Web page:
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The Ten Aspirational Lists You Must Ignore Before You Die

The media can do your head in with their bossy, fear inducing panic lists. Learn to ignore them.

The list format is the most popular form of article writing in modern publishing. I hate it. I suspect it's something to do with marketing. The Ten Things You Must Do Before an Arbitrary Deadline always seem to involve spending some money. If there's one thing advertisers like to do, it's rush you into panic buying. I suspect the marketing industry is behind these lists because it's the Top One industry for robbing you of your self esteem, disrupting your equilibrium and hijacking your privacy.

Still, there's no use trying to directly resist the relentless march of such an aggressive predator. Like a Judo expert, we must defend ourselves by channeling the aggressor's energy against itself. So in deference to this stress inducing new style of product placement cum style journalism, here are my top ten (or maybe 7 or 5 or 3) recommendations for mental well being. The Ten (7/5/3) List Makers You Must Ignore Before You Throw Your Computer Out Of The Window.

Never Trust Anyone Who Thinks They Know What's Good For You – Including ME. It's funny how the bloke in the pub that always knows what's best for you never seems to follow his own advice. So why, when you are sharing your experiences, do they always feel they need to interrupt your conversation with “I tell you what you should do?”. Probably, because they want to offload their own anxieties onto you. People who compile these imperative lists for magazines, newspapers or Channel 4 shows, are the annoying pub loud mouths of the media. They're making you feel bad for not having 'lived life' unless you've sky dived over the Gobi Desert, unicycled up K2 or taken a piss off the top off the Great Pyramids. Did Gandhi ever own

an iPad, swim with dolphins or fly to Prague for a stag week end? No, and he turned out alright didn't he?

Shun Anyone Who Uses Phrases Like Must Have, Must Do and Must See. I hate to sound like an old git, but I've now discovered, after years of being conned into attending events, that there's very few things you Must Do. Haven't seen the Taj Mahal or the Aurora Borealis? Neither have I, don't worry about it. I have flown over the Grand Canyon in a tiny plane. People say it's beautiful, but I couldn't see it myself. That's possibly because I spent most of the journey staring into a sick bag. It's nice to know what's out there, but make up your own minds as to what you MUST do/see/have.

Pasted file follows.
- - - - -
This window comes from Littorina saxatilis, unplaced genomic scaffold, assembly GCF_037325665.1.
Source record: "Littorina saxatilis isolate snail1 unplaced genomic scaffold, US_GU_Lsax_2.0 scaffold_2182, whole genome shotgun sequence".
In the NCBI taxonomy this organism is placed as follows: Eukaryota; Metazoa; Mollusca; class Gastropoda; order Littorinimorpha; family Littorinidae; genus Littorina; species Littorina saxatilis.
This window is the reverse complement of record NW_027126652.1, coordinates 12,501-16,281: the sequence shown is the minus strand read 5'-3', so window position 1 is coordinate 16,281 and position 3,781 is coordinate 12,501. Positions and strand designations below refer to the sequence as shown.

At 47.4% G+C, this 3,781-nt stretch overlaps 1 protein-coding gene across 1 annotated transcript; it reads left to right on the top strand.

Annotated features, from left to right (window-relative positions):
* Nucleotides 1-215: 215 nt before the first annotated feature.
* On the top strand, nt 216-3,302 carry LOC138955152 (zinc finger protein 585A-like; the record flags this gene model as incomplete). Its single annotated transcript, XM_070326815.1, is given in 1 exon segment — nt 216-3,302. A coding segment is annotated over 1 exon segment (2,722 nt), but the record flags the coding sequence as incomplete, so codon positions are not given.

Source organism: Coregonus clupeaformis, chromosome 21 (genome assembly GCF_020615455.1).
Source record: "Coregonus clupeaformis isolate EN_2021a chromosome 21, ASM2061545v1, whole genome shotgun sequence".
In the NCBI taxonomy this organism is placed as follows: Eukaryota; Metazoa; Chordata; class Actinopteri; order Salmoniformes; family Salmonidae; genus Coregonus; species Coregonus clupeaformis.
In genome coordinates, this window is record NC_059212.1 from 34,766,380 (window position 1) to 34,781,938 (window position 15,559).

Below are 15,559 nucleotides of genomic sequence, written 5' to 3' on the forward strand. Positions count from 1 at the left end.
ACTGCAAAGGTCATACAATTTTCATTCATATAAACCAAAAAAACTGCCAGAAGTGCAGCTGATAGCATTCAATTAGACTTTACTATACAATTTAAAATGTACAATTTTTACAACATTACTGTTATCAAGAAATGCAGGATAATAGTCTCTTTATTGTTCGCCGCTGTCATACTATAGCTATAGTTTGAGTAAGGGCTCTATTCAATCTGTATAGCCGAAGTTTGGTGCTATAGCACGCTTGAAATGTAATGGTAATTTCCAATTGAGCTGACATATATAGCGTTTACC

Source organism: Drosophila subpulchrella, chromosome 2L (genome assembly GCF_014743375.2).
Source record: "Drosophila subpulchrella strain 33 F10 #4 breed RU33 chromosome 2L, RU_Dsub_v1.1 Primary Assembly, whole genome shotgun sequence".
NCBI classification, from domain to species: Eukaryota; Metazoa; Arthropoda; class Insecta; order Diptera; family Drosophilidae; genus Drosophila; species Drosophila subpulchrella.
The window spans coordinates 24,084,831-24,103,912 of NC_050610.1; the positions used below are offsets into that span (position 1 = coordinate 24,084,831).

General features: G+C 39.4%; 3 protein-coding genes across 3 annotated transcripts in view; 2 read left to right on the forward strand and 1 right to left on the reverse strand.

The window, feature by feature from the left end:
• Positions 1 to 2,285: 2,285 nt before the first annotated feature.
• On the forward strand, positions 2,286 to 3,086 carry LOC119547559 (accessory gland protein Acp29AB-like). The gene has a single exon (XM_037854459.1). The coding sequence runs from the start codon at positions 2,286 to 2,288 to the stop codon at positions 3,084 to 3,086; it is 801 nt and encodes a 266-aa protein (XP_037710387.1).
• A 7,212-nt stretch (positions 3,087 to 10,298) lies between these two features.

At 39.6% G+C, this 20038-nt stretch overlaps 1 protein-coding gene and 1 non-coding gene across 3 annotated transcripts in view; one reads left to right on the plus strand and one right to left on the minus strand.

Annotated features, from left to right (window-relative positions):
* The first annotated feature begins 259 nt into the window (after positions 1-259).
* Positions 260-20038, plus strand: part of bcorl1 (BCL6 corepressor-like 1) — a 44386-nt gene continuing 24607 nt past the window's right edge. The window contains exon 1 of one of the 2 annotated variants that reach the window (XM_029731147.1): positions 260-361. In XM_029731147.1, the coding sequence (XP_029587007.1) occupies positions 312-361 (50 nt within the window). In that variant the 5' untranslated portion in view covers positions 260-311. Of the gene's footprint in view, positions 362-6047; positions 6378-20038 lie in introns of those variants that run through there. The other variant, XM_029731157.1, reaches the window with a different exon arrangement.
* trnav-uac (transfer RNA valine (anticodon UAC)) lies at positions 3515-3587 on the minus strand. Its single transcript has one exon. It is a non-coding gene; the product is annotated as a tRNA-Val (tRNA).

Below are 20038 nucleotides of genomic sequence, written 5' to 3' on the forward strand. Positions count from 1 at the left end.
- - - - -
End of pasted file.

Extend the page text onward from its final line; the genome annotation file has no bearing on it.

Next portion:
Ignore Anyone who uses Americanisms – Unless They're From America. For obvious reasons, I don't have anything against a native of North America who says tomayto, instead of tomarto. But any British person who pronounces research as ree-search, refers to real estate instead of property or talks about stepping up to the plate, should be avoided at all costs. This also applies to those who refer to 'Bucket Lists'. Eeuggh. They are never going to be good for your health. They'll be easily led and they'll act as conduits for whatever daft ideas are in circulation at the moment. Advertisers love them because they have proven levels of gullibility and will do anything as long as the rest of the herd is doing it. They're the sort of people who sit in studio audiences shouting “Woo Woo”. Avoid.

Disregard Any List of Ten. Generally life doesn't organise itself into neat lists of catchy multiples. Your life doesn't break down into neat 12 minute episodes, punctuated by ad breaks. Similarly, we shouldn't force ourselves to organise all our thoughts and feelings into neat groups. We are complex animals, so let's act accordingly. What if there were only six things you must do before you die? What do you think the authors of these panic pieces would do? They'd shoe horn another four activities in to make up the numbers. So at least one of the list will always be bogus. But which one?

Well, there we go. That's only four things, but I'm going to stop there, because as I said, life doesn't always organise everything into resonant multiples. I've only written 639 words and I haven't organised them into a bossy list of three, five, seven or ten imperatives. And you know what? Nobody's going to care. In fact, if you ignore all these stress inducing, panic mongers, you might even live longer. You don't need a list to live your life.